The ACT NDIS Taskforce has released a further $2.4 million of funding to support Canberrans living with disabilities in the latest round of the Enhanced Service Offers, a precursor to the NDIS.
This is the second instalment of $7.7 million dollars allocated by the Federal and ACT governments to assist people living with disability in the Territory.
Minister for Disability Joy Burch said ''the enhanced service offer grants are an important part of the transition to the NDIS, allowing people to get used to the idea that individuals with disability will have a choice and control over the supports and services they use''.
A total of 1514 people applied for the second round of funding although only 556 applications were successful. Close to 1000 unsuccessful applicants must now wait for the NDIS to be formally introduced on July 1 for further assistance.
Chelsea Boulding is a 12-year-old girl with cerebral palsy who will now receive $10,000 in equipment to increase her independence. Chelsea is a self-published author and an ambassador for the Cerebral Palsy Alliance, yet has extremely limited independence due to her condition.
''This grant is going to change our lives, especially Chelsea's, dramatically,'' said her mother Leah. ''I was nervously waiting to get this grant and when I finally opened the envelope I burst into tears. It means that much to our family.
''We have six children and it's been very hard to find a vehicle modification that will fit our needs. For our daughter this is definitely not a luxury.''
Another recipient is a young artist with a psychological disability who will now receive a $12,000 flexible supports and services grant to start his own clothing business, a designated component of his recovery plan. ''I've already started the business, this is going to help me pay for stock advertising, and exhibition,'' the recipient said. ''I've been designing for about 10 or 12 years, and this is going to concentrate on the business''.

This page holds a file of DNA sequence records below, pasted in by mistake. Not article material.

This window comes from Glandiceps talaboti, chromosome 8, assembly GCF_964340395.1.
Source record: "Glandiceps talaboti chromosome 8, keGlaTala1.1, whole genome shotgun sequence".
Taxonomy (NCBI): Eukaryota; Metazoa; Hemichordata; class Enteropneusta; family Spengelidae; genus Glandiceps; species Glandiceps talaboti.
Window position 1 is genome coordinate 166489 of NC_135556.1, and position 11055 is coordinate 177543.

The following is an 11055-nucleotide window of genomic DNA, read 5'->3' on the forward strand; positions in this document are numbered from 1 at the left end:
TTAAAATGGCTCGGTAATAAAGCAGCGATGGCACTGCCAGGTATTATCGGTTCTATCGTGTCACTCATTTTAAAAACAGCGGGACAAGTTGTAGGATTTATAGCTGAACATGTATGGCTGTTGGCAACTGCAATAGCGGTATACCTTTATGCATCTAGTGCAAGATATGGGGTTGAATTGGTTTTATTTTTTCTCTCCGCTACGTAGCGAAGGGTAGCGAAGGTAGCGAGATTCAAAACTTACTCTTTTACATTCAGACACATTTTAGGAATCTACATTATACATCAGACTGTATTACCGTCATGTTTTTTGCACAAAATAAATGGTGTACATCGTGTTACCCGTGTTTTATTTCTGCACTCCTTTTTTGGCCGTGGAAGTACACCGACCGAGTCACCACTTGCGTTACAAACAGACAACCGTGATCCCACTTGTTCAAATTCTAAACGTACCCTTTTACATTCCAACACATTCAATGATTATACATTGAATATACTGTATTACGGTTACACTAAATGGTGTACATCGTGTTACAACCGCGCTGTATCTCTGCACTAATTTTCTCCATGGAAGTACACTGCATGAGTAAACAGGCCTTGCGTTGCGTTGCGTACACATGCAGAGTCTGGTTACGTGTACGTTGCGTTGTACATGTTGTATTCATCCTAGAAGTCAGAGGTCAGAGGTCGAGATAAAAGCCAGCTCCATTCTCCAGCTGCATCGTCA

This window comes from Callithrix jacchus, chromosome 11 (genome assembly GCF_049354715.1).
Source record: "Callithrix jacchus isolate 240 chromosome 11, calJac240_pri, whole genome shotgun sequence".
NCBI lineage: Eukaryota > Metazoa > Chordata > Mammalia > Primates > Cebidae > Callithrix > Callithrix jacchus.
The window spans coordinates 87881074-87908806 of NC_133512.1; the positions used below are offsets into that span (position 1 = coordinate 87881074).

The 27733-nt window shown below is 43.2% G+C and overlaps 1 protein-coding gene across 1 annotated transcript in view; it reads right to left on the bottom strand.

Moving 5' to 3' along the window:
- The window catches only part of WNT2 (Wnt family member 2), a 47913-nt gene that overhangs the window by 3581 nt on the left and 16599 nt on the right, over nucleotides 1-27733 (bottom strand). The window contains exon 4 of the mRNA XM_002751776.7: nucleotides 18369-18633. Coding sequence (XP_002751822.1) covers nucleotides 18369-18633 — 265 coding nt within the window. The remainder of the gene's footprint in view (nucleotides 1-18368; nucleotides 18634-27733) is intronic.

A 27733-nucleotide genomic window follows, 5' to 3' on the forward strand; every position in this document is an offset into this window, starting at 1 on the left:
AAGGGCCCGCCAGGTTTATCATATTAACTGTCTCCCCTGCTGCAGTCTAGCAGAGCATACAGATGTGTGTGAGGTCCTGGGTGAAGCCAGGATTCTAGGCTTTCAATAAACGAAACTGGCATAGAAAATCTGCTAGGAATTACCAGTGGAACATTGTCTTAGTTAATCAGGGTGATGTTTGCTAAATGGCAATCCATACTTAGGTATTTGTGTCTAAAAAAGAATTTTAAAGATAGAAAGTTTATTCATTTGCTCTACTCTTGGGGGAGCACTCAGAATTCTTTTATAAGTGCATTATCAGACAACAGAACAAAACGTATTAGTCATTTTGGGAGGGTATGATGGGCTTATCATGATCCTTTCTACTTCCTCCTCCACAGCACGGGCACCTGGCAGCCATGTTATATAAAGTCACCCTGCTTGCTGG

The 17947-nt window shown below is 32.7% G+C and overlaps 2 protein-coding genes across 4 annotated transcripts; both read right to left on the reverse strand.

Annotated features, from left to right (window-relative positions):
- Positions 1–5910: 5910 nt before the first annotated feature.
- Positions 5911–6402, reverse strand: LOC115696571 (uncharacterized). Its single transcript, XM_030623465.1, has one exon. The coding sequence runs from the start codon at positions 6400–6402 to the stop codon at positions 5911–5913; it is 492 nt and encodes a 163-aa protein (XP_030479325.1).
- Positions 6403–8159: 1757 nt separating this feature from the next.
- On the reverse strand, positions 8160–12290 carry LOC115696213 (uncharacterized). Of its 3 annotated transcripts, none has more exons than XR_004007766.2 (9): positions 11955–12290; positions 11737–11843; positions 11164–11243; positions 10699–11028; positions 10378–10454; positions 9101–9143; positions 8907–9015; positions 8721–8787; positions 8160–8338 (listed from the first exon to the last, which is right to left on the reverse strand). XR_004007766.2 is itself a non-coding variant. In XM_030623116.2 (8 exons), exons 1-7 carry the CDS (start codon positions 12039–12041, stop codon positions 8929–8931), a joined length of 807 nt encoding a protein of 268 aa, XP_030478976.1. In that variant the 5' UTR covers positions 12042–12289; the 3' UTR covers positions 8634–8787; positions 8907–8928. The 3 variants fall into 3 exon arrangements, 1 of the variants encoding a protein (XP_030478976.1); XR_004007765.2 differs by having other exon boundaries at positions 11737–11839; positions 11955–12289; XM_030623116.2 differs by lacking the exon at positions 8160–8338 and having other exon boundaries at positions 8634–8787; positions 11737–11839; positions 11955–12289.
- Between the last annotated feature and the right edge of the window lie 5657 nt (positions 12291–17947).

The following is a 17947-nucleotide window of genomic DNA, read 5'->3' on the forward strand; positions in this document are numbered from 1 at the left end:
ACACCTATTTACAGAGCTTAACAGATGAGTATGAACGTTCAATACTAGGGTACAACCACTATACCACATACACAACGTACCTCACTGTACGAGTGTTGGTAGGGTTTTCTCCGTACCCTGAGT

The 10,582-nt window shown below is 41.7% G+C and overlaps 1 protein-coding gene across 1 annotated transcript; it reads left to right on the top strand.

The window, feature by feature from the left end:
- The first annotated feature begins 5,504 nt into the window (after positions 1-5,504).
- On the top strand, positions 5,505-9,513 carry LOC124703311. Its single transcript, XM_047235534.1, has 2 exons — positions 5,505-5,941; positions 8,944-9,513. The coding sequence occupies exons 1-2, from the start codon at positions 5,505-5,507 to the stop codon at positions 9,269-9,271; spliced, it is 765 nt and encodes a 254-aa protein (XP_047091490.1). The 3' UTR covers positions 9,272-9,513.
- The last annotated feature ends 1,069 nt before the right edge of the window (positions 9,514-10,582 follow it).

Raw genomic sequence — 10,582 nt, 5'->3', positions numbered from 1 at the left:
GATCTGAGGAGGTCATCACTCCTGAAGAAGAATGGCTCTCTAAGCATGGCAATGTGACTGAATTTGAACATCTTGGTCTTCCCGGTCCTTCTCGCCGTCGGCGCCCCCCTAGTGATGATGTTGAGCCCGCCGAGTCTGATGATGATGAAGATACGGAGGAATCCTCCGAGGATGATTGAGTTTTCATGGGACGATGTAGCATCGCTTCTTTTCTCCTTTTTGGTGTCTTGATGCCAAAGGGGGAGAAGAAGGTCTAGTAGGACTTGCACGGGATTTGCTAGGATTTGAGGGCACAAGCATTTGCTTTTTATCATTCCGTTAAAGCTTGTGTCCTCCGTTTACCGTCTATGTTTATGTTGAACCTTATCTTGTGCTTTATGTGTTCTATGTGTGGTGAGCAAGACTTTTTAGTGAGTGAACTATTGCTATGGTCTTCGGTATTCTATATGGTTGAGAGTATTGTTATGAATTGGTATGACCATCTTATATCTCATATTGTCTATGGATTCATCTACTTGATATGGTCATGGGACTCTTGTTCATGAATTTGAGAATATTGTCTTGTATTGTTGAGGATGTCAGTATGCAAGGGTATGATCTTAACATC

The ACT NDIS Taskforce gave priority to applicants without established contact with health services and applications were assessed by judging who would most benefit from additional assistance.
All younger people in residential aged care who applied received the ESO grant, while 90 per cent of people with a psychosocial disability who live with family were successful.
Kate Jenkins, a single mother with a 24-year-old paraplegic son, will have to wait to receive funding from the NDIS after submitting an unsuccessful application. ''It would've taken the stress level off me having to work so hard,'' she said. ''It costs me $240 a week for a physiotherapist to come out twice a week. My son has achieved a lot, but he needs to have this therapy or he just withers away. I have worked for eight years as a security guard working 50 hours per week to pay for his much-needed physiotherapy.''
Director of the ACT NDIS Taskforce Kate Starick said: ''It is important that people realise that even if they weren't successful for a grant through the ESO it does not mean that they will not be able to access the NDIS.''